A senator who has been advocating for tougher safeguards against sexual abuse in the military today released a report that found more than half the cases from a handful of bases studied involved attacks on civilians or military spouses.
Sen. Kirsten Gillibrand (D-N.Y.) noted that neither group is counted among the classifications of victims in Defense Department reports on the prevalence of sexual assault.
Gillibrand, who was chairwoman of the Senate Armed Services Subcommittee on Personnel in the last Congress, began the review of four bases — Fort Hood, Camp Pendleton, Naval Station Norfolk, and Wright-Patterson Air Force Base — in February 2014. The senator requested that the Pentagon turn over “all reports and allegations of rape, forcible sodomy, sexual assault, sex in the barracks, adultery and attempts, conspiracies, or solicitations to commit these crimes” from the past five years.
Nearly a year after the request, the DoD only turned over 107 cases from 2013 despite the breadth of Gillibrand’s request. “The documents analyzed by our office suggest that civilians (including spouses) are especially vulnerable, and that the military justice system continues to struggle to provide justice,” the report states.
Nearly half of the reported victims declined to move forward with the legal process after initially filing a report, and of the remaining cases just 20 percent went to trial. Of those, half resulted in imprisonment or dishonorable discharge while the rest of the cases resulted in punishment such as docked pay or rank.
“We requested this data to understand what happens when reports are filed, how they are investigated and move forward within the military justice system and needless to say, the more we learn, the worse the problem gets,” Gillibrand said in a statement. “These 107 files are a snapshot of the thousands of estimated cases that occur annually – the latest projection for 2014 alone is 20,000 cases of sexual assault and unwanted sexual contact.”
“What we’ve found are alarming rates of assault among two survivor groups not routinely counted in DoD surveys, survivors declining to move forward with their cases and very low conviction rates,” she added. “Even with the much-lauded reforms, the system remains plagued with distrust and simply does not provide the fair and just process that survivors deserve.”
Of the reports studied by her office, 32 percent were filed by civilian woman, such as residents near bases, and 21 percent were filed by civilians married to a service member.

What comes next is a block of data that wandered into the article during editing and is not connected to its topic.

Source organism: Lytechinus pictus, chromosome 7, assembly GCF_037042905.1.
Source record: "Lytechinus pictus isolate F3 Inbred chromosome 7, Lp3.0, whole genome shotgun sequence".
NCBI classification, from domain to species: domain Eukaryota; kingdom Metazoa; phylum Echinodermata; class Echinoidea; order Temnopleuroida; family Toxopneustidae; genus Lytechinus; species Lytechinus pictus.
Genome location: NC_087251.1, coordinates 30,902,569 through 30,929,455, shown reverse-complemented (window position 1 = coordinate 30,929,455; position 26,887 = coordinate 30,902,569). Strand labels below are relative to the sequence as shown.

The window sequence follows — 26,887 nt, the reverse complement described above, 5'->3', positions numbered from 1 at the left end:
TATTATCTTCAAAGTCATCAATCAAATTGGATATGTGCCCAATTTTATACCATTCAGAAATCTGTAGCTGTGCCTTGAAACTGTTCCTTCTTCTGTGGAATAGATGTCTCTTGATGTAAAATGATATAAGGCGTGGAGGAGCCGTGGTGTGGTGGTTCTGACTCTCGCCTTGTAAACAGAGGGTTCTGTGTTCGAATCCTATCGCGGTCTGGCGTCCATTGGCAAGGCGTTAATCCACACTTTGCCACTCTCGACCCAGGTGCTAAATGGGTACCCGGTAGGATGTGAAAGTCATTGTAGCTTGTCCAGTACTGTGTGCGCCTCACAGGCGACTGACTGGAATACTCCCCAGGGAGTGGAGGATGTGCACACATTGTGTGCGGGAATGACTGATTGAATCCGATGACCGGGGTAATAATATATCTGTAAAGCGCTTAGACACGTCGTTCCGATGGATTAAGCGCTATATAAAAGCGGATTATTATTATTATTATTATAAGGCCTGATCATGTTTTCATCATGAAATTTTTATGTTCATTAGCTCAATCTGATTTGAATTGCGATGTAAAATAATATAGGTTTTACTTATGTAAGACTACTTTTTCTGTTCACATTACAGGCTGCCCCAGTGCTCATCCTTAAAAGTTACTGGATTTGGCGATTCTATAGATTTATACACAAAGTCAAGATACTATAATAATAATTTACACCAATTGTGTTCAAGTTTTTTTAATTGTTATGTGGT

“This is over double the rate of civilian survivors that are listed in the DoD SAPRO Report (Sexual Assault Prevention and Response Annual Report for FY 2013). (This could be due to higher reporting at these bases, or a higher incidence of sexual assaults at these bases, but that is unknown.) The Department of Defense’s sexual assault surveys, which are the main source of data to quantify the prevalence of sexual assault in the military, only query servicemembers, and therefore only include projected statistics of how many servicemembers are survivors of military sexual assault,” Gillibrand’s report states.
About 73 percent of military spouses declined to pursue charges. “Of the 22 sexual assault incidents reported by spouses, in only one case did the military command proceed to trial, and in that case the husband was acquitted of the sexual assault. The military justice system is clearly failing these military spouses.”
“…An alarming number of cases appear to go cold when the accused and alleged survivor provide conflicting statements as to whether the sex was consensual. In particular, if the two parties have a previous sexual history, the alleged assailant is more likely to be believed. Of the 34 cases
in which the accused told the authorities that the sex was consensual, or denied it happened, the command took action just ten times. In these cases, there were zero convictions of sexual assault. Significantly, 27 of 34, or about 79% of these cases, did not go to trial.”
The report also charges that Norfolk provided a “strikingly low number of cases in proportion to the number of servicemembers” at the Naval Station, noting that the Fort Hood reporting appeared too low as well.
“The Department of Defense provided five 2013 Wright-Patterson Air Force Base sexual assault case files to Senator Gillibrand for consideration. Previously, Wright-Patterson Air Force Base’s Office of the Staff Judge Advocate released sexual assault statistics to the Dayton Daily News indicating that nine assaults had been reported in 2013. Moreover, the Wright-Patterson Sexual Assault Response Coordinator provided the Dayton Daily News with a different number of sexual assault reports in 2013: 25. Based on the different statistics provided, the number of reported sexual assaults at Wright-Patterson Air Force Base in 2013 is unclear, and may be underreported.”